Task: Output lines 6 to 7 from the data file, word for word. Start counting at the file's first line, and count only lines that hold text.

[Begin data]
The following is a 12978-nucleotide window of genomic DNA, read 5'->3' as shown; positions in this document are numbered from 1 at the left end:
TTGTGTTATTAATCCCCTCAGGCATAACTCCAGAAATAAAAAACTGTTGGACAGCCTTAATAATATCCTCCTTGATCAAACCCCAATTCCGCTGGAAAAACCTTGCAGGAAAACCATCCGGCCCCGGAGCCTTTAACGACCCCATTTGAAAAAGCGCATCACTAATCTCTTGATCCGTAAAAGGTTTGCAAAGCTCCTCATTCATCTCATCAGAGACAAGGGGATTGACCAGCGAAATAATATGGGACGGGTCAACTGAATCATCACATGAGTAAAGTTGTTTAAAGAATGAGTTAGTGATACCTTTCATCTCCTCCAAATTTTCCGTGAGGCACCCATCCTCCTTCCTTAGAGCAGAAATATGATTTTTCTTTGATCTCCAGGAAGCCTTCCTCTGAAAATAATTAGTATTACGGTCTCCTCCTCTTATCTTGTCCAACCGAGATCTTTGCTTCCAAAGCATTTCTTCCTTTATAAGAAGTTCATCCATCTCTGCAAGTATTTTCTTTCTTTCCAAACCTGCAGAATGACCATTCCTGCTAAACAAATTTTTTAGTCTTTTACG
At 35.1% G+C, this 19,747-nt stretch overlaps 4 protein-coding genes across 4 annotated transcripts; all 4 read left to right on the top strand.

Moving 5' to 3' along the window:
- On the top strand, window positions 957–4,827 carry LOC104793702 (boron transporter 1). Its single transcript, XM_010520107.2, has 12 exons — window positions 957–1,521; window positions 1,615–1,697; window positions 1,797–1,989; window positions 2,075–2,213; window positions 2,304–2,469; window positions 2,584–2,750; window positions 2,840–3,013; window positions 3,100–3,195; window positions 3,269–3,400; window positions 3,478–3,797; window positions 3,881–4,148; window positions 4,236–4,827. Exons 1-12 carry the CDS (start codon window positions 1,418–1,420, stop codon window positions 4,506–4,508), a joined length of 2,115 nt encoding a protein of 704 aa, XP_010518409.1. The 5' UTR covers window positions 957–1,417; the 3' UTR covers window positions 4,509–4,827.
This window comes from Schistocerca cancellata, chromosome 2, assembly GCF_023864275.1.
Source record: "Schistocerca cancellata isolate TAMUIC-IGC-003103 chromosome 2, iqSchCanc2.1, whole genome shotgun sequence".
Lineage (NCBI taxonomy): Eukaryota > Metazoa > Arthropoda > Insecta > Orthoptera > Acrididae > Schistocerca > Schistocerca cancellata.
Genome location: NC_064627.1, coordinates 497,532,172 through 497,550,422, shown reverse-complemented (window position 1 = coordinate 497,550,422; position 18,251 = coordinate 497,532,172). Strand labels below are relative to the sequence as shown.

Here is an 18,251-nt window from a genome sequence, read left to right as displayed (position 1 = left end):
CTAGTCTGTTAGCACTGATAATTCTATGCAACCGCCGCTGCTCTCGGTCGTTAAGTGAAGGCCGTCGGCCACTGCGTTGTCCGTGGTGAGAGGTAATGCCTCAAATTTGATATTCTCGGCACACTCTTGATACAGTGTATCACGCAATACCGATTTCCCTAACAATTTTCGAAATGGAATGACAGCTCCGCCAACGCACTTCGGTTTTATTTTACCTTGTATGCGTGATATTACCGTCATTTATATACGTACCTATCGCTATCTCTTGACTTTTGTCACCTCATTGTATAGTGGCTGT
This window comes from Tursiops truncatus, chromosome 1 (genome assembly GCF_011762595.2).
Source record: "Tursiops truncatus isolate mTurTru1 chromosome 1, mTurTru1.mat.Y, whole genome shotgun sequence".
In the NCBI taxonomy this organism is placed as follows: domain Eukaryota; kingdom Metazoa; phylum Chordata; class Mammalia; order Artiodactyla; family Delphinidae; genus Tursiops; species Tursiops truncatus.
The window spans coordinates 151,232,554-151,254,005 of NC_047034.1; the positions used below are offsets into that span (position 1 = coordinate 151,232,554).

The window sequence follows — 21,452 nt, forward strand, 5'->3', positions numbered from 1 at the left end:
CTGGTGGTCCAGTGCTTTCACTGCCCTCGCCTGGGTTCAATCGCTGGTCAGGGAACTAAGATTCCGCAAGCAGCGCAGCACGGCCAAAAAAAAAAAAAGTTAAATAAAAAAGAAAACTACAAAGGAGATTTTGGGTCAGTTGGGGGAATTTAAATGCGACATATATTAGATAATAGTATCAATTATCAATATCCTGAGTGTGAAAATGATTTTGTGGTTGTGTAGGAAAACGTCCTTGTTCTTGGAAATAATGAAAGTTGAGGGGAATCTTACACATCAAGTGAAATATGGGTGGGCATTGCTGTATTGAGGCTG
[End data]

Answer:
This window comes from Schistocerca cancellata, chromosome 2, assembly GCF_023864275.1.
Source record: "Schistocerca cancellata isolate TAMUIC-IGC-003103 chromosome 2, iqSchCanc2.1, whole genome shotgun sequence".